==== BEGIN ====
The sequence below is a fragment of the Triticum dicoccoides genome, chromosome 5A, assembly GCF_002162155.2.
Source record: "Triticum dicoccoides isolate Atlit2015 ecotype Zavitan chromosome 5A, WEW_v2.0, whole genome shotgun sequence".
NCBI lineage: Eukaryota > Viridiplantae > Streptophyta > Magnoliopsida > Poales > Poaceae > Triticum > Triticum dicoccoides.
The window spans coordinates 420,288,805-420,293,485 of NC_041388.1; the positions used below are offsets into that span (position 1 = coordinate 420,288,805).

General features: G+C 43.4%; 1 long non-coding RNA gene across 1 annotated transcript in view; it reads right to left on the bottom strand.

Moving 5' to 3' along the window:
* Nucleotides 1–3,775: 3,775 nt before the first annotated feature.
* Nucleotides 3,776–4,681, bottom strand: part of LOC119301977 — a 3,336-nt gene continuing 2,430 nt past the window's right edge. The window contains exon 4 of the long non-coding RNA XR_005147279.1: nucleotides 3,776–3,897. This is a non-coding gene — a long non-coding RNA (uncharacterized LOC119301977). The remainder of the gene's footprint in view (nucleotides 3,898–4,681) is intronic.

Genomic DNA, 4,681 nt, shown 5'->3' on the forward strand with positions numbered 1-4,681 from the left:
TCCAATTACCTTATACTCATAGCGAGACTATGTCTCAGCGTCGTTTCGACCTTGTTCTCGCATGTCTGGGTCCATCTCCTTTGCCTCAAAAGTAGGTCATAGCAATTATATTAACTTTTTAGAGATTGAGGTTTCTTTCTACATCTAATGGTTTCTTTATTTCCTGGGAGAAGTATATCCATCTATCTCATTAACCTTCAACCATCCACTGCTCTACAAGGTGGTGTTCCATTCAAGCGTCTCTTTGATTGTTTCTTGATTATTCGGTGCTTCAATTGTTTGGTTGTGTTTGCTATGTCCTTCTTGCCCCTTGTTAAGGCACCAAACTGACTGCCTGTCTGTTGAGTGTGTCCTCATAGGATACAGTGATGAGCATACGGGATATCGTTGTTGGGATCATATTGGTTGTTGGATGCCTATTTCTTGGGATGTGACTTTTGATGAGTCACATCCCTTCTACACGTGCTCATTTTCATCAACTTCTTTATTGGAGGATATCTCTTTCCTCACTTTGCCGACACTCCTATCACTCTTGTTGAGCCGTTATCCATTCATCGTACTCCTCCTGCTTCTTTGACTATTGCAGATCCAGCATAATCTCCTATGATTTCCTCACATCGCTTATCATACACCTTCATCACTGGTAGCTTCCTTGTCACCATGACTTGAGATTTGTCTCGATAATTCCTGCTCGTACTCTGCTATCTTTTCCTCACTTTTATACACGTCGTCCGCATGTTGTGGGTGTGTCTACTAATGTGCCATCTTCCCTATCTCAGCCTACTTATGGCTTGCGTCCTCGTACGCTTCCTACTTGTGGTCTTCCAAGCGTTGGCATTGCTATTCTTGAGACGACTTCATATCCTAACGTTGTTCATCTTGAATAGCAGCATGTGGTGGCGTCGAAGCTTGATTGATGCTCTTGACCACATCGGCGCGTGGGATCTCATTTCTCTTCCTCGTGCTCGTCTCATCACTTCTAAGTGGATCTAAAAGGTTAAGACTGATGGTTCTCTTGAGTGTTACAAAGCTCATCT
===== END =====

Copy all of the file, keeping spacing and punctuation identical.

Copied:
The sequence below is a fragment of the Triticum dicoccoides genome, chromosome 5A, assembly GCF_002162155.2.
Source record: "Triticum dicoccoides isolate Atlit2015 ecotype Zavitan chromosome 5A, WEW_v2.0, whole genome shotgun sequence".
NCBI lineage: Eukaryota > Viridiplantae > Streptophyta > Magnoliopsida > Poales > Poaceae > Triticum > Triticum dicoccoides.
The window spans coordinates 420,288,805-420,293,485 of NC_041388.1; the positions used below are offsets into that span (position 1 = coordinate 420,288,805).

General features: G+C 43.4%; 1 long non-coding RNA gene across 1 annotated transcript in view; it reads right to left on the bottom strand.

Moving 5' to 3' along the window:
* Nucleotides 1–3,775: 3,775 nt before the first annotated feature.
* Nucleotides 3,776–4,681, bottom strand: part of LOC119301977 — a 3,336-nt gene continuing 2,430 nt past the window's right edge. The window contains exon 4 of the long non-coding RNA XR_005147279.1: nucleotides 3,776–3,897. This is a non-coding gene — a long non-coding RNA (uncharacterized LOC119301977). The remainder of the gene's footprint in view (nucleotides 3,898–4,681) is intronic.

Genomic DNA, 4,681 nt, shown 5'->3' on the forward strand with positions numbered 1-4,681 from the left:
TCCAATTACCTTATACTCATAGCGAGACTATGTCTCAGCGTCGTTTCGACCTTGTTCTCGCATGTCTGGGTCCATCTCCTTTGCCTCAAAAGTAGGTCATAGCAATTATATTAACTTTTTAGAGATTGAGGTTTCTTTCTACATCTAATGGTTTCTTTATTTCCTGGGAGAAGTATATCCATCTATCTCATTAACCTTCAACCATCCACTGCTCTACAAGGTGGTGTTCCATTCAAGCGTCTCTTTGATTGTTTCTTGATTATTCGGTGCTTCAATTGTTTGGTTGTGTTTGCTATGTCCTTCTTGCCCCTTGTTAAGGCACCAAACTGACTGCCTGTCTGTTGAGTGTGTCCTCATAGGATACAGTGATGAGCATACGGGATATCGTTGTTGGGATCATATTGGTTGTTGGATGCCTATTTCTTGGGATGTGACTTTTGATGAGTCACATCCCTTCTACACGTGCTCATTTTCATCAACTTCTTTATTGGAGGATATCTCTTTCCTCACTTTGCCGACACTCCTATCACTCTTGTTGAGCCGTTATCCATTCATCGTACTCCTCCTGCTTCTTTGACTATTGCAGATCCAGCATAATCTCCTATGATTTCCTCACATCGCTTATCATACACCTTCATCACTGGTAGCTTCCTTGTCACCATGACTTGAGATTTGTCTCGATAATTCCTGCTCGTACTCTGCTATCTTTTCCTCACTTTTATACACGTCGTCCGCATGTTGTGGGTGTGTCTACTAATGTGCCATCTTCCCTATCTCAGCCTACTTATGGCTTGCGTCCTCGTACGCTTCCTACTTGTGGTCTTCCAAGCGTTGGCATTGCTATTCTTGAGACGACTTCATATCCTAACGTTGTTCATCTTGAATAGCAGCATGTGGTGGCGTCGAAGCTTGATTGATGCTCTTGACCACATCGGCGCGTGGGATCTCATTTCTCTTCCTCGTGCTCGTCTCATCACTTCTAAGTGGATCTAAAAGGTTAAGACTGATGGTTCTCTTGAGTGTTACAAAGCTCATCT